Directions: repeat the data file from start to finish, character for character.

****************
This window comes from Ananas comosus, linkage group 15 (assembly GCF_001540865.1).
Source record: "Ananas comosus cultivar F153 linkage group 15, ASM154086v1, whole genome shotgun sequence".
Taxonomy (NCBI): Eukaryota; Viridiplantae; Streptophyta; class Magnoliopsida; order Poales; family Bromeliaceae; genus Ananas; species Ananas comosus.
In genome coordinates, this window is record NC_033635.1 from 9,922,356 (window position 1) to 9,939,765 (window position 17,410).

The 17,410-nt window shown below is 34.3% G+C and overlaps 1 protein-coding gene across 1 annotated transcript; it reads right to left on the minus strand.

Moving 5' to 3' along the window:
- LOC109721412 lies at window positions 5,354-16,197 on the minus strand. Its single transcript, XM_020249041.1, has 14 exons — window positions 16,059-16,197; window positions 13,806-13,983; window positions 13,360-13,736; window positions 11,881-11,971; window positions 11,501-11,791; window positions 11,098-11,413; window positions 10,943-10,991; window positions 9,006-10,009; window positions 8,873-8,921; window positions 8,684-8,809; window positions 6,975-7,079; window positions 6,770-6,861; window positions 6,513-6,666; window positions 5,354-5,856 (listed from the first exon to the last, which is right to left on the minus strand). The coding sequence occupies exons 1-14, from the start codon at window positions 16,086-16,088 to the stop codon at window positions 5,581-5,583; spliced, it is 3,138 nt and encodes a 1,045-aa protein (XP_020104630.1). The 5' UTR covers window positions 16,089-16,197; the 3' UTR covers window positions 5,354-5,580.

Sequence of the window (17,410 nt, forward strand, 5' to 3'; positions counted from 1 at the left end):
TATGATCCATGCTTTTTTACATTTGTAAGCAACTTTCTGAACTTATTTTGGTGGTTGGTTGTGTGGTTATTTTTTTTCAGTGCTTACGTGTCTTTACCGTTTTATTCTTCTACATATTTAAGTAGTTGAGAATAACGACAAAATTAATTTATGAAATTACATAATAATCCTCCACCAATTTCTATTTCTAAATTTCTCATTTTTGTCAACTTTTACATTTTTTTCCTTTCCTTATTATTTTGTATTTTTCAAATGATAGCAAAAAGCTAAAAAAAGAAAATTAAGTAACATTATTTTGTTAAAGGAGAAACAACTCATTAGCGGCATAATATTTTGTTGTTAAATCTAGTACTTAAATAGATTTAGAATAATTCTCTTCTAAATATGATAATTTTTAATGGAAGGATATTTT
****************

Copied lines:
This window comes from Ananas comosus, linkage group 15 (assembly GCF_001540865.1).
Source record: "Ananas comosus cultivar F153 linkage group 15, ASM154086v1, whole genome shotgun sequence".
Taxonomy (NCBI): Eukaryota; Viridiplantae; Streptophyta; class Magnoliopsida; order Poales; family Bromeliaceae; genus Ananas; species Ananas comosus.
In genome coordinates, this window is record NC_033635.1 from 9,922,356 (window position 1) to 9,939,765 (window position 17,410).

The 17,410-nt window shown below is 34.3% G+C and overlaps 1 protein-coding gene across 1 annotated transcript; it reads right to left on the minus strand.

Moving 5' to 3' along the window:
- LOC109721412 lies at window positions 5,354-16,197 on the minus strand. Its single transcript, XM_020249041.1, has 14 exons — window positions 16,059-16,197; window positions 13,806-13,983; window positions 13,360-13,736; window positions 11,881-11,971; window positions 11,501-11,791; window positions 11,098-11,413; window positions 10,943-10,991; window positions 9,006-10,009; window positions 8,873-8,921; window positions 8,684-8,809; window positions 6,975-7,079; window positions 6,770-6,861; window positions 6,513-6,666; window positions 5,354-5,856 (listed from the first exon to the last, which is right to left on the minus strand). The coding sequence occupies exons 1-14, from the start codon at window positions 16,086-16,088 to the stop codon at window positions 5,581-5,583; spliced, it is 3,138 nt and encodes a 1,045-aa protein (XP_020104630.1). The 5' UTR covers window positions 16,089-16,197; the 3' UTR covers window positions 5,354-5,580.

Sequence of the window (17,410 nt, forward strand, 5' to 3'; positions counted from 1 at the left end):
TATGATCCATGCTTTTTTACATTTGTAAGCAACTTTCTGAACTTATTTTGGTGGTTGGTTGTGTGGTTATTTTTTTTCAGTGCTTACGTGTCTTTACCGTTTTATTCTTCTACATATTTAAGTAGTTGAGAATAACGACAAAATTAATTTATGAAATTACATAATAATCCTCCACCAATTTCTATTTCTAAATTTCTCATTTTTGTCAACTTTTACATTTTTTTCCTTTCCTTATTATTTTGTATTTTTCAAATGATAGCAAAAAGCTAAAAAAAGAAAATTAAGTAACATTATTTTGTTAAAGGAGAAACAACTCATTAGCGGCATAATATTTTGTTGTTAAATCTAGTACTTAAATAGATTTAGAATAATTCTCTTCTAAATATGATAATTTTTAATGGAAGGATATTTT